“I was there with three friends. I was the only one underage,” she explained. “There was a raid on the club we were in at 13th and Locust. I was so scared.”
Ryan and her friends were booked on disorderly conduct charges and public indecency. Ryan was also charged with underage drinking. It would be the beginning of Ryan’s brushes with law enforcement as what she calls a “classic butch.” There would be more raids at more clubs in Center City and South Philadelphia and then a few arrests for what she called “walking while butch.”
Ryan says there was a lot of illegal activity in the gay bars and clubs in the 1960s, 70s, and 80s when she worked in and around the bar scene as a bouncer and bartender. “I got thrown out of my home early,” she says. She was also forced to quit school.
“And it was hard to get a job as a bull dyke back in the day. So you did a little this, a little that and you hoped you didn’t get caught. All the clubs were Mafia owned and run. It was just one big criminal enterprise and gay and trans people were the victims because there was nowhere else for us to go.”
The irony, Ryan says, is that the very places LGBTQ people went to feel safe were also places where they were often at risk. Ryan recounts how all the femme lesbians and transgender women she knew had been solicited by police for sex. And many were victims of sexual assault.
“A raid on a bar could mean getting forced by a cop,” she said. “It was pretty ugly back then. It was the power they had over us.”
Ryan spent nine months in the Youth Study Center and three stints in Muncy on possession and assault charges throughout the 1970s, time she says was “dragged out and excessive” and which made it harder and harder to reenter society when she got out, including with a criminal record.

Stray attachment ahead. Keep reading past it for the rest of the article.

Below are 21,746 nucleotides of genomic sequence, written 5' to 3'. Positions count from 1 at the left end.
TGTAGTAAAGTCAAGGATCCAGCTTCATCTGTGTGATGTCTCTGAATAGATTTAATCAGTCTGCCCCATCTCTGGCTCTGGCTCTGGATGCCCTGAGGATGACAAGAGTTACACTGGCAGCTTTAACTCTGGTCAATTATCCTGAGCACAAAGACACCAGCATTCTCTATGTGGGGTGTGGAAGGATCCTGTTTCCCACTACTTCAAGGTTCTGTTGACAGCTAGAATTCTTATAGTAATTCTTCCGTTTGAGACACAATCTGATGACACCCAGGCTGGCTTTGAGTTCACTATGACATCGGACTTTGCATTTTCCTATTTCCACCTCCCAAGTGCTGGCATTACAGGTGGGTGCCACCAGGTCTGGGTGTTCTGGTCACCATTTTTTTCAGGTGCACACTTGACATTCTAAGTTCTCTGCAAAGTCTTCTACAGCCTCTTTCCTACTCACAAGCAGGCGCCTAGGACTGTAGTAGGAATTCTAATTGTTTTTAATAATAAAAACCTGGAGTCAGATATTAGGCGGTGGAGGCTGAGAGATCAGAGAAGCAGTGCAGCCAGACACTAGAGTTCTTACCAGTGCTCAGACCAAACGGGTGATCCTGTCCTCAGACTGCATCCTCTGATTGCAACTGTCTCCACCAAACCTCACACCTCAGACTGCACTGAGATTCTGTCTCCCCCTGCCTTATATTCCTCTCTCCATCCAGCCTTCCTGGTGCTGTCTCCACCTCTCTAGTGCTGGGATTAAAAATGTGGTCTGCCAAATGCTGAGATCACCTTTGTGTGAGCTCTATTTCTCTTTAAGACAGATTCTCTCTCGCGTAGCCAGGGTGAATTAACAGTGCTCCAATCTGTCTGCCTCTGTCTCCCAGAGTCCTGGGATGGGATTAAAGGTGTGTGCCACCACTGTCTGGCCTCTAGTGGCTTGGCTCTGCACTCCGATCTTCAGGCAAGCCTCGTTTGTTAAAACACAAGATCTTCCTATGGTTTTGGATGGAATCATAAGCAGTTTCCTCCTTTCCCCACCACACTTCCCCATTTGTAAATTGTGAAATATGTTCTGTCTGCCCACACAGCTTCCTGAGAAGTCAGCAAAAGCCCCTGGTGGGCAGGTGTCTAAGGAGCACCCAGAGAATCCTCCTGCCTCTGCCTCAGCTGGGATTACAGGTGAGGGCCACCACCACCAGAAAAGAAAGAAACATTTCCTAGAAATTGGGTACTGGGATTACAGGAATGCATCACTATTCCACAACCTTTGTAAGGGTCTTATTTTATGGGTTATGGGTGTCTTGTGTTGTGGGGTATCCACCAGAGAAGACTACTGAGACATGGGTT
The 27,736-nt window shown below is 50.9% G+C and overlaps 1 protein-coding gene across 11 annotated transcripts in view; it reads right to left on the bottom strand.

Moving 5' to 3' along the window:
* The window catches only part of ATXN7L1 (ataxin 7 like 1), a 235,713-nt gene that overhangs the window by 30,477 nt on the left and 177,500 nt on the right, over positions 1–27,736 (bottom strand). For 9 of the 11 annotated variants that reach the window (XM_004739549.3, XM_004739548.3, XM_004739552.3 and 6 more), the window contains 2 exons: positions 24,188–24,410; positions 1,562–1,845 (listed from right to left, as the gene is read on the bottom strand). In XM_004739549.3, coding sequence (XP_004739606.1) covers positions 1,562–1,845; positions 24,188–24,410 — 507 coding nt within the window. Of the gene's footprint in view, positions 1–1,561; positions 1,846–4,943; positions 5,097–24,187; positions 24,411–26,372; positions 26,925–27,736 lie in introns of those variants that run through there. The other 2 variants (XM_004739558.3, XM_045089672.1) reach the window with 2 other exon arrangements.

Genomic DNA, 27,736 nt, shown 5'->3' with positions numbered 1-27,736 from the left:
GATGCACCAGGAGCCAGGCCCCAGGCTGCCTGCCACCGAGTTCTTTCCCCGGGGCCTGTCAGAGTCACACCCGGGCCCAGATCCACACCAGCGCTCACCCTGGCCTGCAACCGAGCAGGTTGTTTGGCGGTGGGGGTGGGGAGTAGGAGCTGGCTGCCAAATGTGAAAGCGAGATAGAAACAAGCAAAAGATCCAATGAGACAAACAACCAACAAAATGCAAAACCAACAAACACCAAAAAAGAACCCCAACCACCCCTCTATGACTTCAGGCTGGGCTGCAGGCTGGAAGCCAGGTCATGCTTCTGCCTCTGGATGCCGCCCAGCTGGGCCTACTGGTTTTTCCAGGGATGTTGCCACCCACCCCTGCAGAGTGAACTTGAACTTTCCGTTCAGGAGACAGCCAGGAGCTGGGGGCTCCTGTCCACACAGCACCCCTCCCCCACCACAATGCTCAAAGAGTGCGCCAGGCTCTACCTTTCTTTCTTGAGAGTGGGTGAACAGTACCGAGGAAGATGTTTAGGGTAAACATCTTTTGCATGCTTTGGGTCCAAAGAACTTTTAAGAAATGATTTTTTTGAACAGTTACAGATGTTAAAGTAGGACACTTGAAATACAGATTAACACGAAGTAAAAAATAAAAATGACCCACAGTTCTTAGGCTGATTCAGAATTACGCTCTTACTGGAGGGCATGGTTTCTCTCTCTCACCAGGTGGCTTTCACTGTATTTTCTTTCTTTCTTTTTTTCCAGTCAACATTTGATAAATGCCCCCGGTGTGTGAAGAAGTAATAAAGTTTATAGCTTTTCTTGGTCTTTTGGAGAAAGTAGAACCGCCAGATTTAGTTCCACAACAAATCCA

“I was almost 40 before I had what folks would call a ‘real’ job, where I got a paycheck instead of cash under the table,” she says.
That was after she got her GED and got an associate’s degree at Community College of Philadelphia. “I turned my life around,” she says with a wry laugh. “But the criminal justice system did everything possible to turn me into a career criminal. Just because I am gay.”
For LGBTQ people, criminal justice involvement often starts at a young age as it did for Ryan. LGBTQ youth are vastly over-represented in the juvenile justice system. Researchers estimate that 20% of youth in the juvenile justice system are lesbian, gay, bisexual, questioning, gender nonconforming, or transgender compared with 4% to 6% of youth in the general population.
The same research shows that 40% of girls (those assigned female at birth) in the juvenile justice system identify as LBQ and/or gender nonconforming. Those statistics match up with those for the studies on adult females in prison.
This disproportionality is due to what Ryan explained about her own life — leaving or being forced out of their homes due to their orientation or identity then leads directly to jail. LGBTQ youth are often caught up in criminalized behaviors such as drug sales, theft or survival sex, which increase their risk of arrest and incarceration.
Victoria A. Brownworth is a reporter for the Philadelphia Gay News, where this story first appeared.